Friday, September 18th, 2009
By Margie Wuebker
Never, ever shake a baby
Program teaches how to cope before child is hurt or worse
  COLDWATER - The baby wails continuously despite valiant efforts to comfort him. The parent, tired from a long day at work and frustrated by all the crying, picks up the baby intent on making one more attempt to stop the crying.
This is the time to place the baby in a safe place like a crib and walk away briefly to regain composure or to call someone for help, says Jennie Horner, coordinator of the Community Support Network for the Brain Injury Association of Ohio.
Unfortunately rattled parents don't always use this technique, she continues. Instead they shake the child inflicting brain injuries, coma and even death, Horner said.
Horner, guest speaker for Thursday night's Dine & Discover program at Mercer County Community Hospital in Coldwater, defined Shaken Baby Syndrome (SBS) as brain damage caused when an infant or preschool-age child is violently shaken or thrown. It is a serious form of child abuse from which no area is immune; even Mercer County recorded two likely cases during the past year.
With the use of a computerized doll, Horner demonstrated how even gentle shaking can cause injury. A red spot appeared at the back of the doll's brain encased in a plastic head as she shook the tiny body in what some might consider playful fashion.
"The motion caused the brain to slam against the back of the skull," she said pointing to the telltale spot in an area that controls eyesight. "And it has affected vision to some extent."
Horner added the smaller the child, the greater the likelihood of injury. This is due to many factors including the weight of the child's head which accounts for roughly 25 percent of body weight. Additionally, an infant's neck muscles are weak and unable to resist movement. There is space inside the cranium allowing the brain to grow; consequently any force causes greater movement of the delicate organ that controls vital body functions. Another factor is a network of delicate veins inside the head that tear and bleed easily.
Statistics indicate that one shaken baby in four dies while those who survive often have serious injuries. Estimates peg the number of victims between 1,200 and 1,600 in the country annually. Only one in five cases is diagnosed leading Horner to believe the numbers are much higher.
Victims range in age from several months to more than a year. Horner showed a video documenting the life and death of a 16-month-old Wisconsin boy named Elijah. His father shook, punched and threw him after becoming frustrated when nothing would stop the boy's crying.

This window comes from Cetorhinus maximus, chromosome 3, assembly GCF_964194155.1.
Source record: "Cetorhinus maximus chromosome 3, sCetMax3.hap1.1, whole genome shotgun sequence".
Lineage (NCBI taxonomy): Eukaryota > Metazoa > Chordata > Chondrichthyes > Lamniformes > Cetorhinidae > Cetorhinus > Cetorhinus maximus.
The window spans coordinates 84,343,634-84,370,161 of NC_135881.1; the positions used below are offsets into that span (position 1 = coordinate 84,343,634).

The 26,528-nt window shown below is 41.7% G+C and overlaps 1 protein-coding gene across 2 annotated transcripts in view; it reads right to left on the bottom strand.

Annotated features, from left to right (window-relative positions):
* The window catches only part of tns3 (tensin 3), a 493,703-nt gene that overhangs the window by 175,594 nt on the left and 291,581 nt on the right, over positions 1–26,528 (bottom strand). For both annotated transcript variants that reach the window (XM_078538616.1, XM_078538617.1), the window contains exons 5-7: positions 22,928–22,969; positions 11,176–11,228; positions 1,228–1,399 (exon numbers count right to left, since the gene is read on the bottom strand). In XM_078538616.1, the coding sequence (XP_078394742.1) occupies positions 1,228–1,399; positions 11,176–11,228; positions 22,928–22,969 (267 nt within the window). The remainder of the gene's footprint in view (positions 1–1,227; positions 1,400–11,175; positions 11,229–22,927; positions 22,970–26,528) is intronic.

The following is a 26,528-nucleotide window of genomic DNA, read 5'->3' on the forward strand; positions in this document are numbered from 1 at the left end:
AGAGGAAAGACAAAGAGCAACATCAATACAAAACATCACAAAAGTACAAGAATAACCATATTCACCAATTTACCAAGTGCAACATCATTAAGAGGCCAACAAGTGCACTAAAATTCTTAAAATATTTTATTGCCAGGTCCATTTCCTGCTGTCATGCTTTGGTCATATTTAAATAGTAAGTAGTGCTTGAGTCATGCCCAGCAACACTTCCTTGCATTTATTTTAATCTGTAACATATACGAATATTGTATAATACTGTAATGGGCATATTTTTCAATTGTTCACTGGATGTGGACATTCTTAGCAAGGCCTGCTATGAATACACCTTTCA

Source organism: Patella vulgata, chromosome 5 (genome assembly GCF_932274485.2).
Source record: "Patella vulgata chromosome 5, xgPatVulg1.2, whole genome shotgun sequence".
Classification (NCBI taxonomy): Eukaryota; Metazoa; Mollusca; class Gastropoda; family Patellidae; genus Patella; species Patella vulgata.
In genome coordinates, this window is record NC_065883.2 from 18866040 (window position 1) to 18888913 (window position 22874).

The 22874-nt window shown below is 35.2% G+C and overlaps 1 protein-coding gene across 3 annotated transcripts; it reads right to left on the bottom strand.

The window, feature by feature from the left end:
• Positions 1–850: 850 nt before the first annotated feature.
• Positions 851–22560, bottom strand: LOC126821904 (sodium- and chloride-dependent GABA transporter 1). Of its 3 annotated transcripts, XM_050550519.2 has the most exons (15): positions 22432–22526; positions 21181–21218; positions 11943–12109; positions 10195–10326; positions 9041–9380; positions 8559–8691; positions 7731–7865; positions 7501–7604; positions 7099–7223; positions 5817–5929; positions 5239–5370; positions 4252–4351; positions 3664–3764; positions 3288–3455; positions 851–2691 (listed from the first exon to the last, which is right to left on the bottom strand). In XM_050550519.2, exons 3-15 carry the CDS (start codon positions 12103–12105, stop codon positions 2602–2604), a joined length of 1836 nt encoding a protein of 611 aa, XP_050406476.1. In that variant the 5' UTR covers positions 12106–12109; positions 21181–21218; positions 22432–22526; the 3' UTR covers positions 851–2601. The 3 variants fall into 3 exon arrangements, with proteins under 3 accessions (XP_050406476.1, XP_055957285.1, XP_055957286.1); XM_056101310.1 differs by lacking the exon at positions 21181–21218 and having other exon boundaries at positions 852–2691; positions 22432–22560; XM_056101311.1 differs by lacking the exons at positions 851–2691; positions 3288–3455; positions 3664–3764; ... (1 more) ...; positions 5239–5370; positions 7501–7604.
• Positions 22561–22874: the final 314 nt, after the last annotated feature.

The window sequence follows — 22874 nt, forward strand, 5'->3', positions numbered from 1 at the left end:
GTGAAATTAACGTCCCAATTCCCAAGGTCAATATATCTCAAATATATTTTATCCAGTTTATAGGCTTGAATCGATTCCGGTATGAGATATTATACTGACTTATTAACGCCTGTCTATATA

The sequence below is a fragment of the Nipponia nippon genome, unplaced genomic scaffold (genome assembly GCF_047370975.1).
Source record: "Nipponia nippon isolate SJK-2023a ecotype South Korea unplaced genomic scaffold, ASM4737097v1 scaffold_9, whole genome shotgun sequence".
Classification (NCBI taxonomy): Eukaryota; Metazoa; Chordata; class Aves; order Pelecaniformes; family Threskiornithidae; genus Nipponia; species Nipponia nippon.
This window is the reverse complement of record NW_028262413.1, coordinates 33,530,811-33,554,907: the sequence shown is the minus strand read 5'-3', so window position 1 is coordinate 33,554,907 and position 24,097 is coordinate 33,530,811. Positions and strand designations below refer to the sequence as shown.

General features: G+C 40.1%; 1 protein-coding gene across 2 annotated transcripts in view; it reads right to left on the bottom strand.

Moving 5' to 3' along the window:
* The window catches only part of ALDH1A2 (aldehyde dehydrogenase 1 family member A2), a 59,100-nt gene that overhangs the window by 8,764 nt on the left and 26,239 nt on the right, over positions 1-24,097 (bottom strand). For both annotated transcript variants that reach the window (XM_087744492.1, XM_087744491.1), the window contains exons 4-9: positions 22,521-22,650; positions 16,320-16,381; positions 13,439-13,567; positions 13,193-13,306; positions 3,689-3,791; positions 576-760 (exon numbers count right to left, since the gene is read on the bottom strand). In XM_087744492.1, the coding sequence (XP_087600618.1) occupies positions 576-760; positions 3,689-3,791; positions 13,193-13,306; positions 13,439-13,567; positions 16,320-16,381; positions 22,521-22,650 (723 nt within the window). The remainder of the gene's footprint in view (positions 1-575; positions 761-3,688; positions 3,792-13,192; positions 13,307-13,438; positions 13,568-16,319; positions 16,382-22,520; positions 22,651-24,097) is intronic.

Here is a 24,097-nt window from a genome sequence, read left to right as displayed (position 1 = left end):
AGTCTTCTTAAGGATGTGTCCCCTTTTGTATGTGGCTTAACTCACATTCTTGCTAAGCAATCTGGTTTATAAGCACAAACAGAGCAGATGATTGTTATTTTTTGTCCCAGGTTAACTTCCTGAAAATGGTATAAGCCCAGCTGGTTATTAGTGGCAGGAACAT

Indications of likely SBS are the absence of response to stimulus, a lethargic state, convulsions, difficulty breathing and the inability to track movement with the eyes. Less severe symptoms include agitation, altered sleeping patterns, slurred speech/inability to make sounds and the inability to nurse or feed.
"People who shake babies are not monsters or ex-cons," Horner said. "They are simply people who lose their cool and don't know what to do."
Seventy percent of the perpetrators are male while 62 percent are family members. Other caretakers and babysitters have been known to snap with uncontrollable crying being the number one trigger.
"Parents and babysitters think they did something wrong when a child continues crying," Horner said. "It's ok to lay the baby down in a safe place and walk away to regain composure. Babies don't cry themselves to death."
The National Center on Shaken Baby Syndrome has put together an informative video called "Period of PURPLE Crying." Horner would like to see new parents leave the hospital with the $3.50 video.
The acronym PURPLE describes the behavioral characteristics that normal babies go through and that can be frustrating. The characteristics include:
• P - Peak of crying. This typically occurs during the second month and decreases after that point.
• U - Crying comes and goes unexpectedly for no apparent reason.
• R - Resists soothing despite consoling efforts.
• P - Pain-like face. Infants look like they are in pain even when they are not.
• L - Long lasting crying that can go on for 30-40 minutes or longer.
• E - Evening crying. Crying occurs more in the late afternoon and evening.
"Babies cry for many reasons and education is an important part of prevention," Horner says. "Crying is what babies naturally do and what comes natural should not cause them to be shaken.
Anyone needing additional information on coping with crying babies should contact the Brain Injury Association of Ohio at 1-866-644-6242 or Horner's Area 5 office at 1-419-999-0251. Additional information is also available from the Ohio Department of Health's Help Me Grow program at 1-800-755-GROW.
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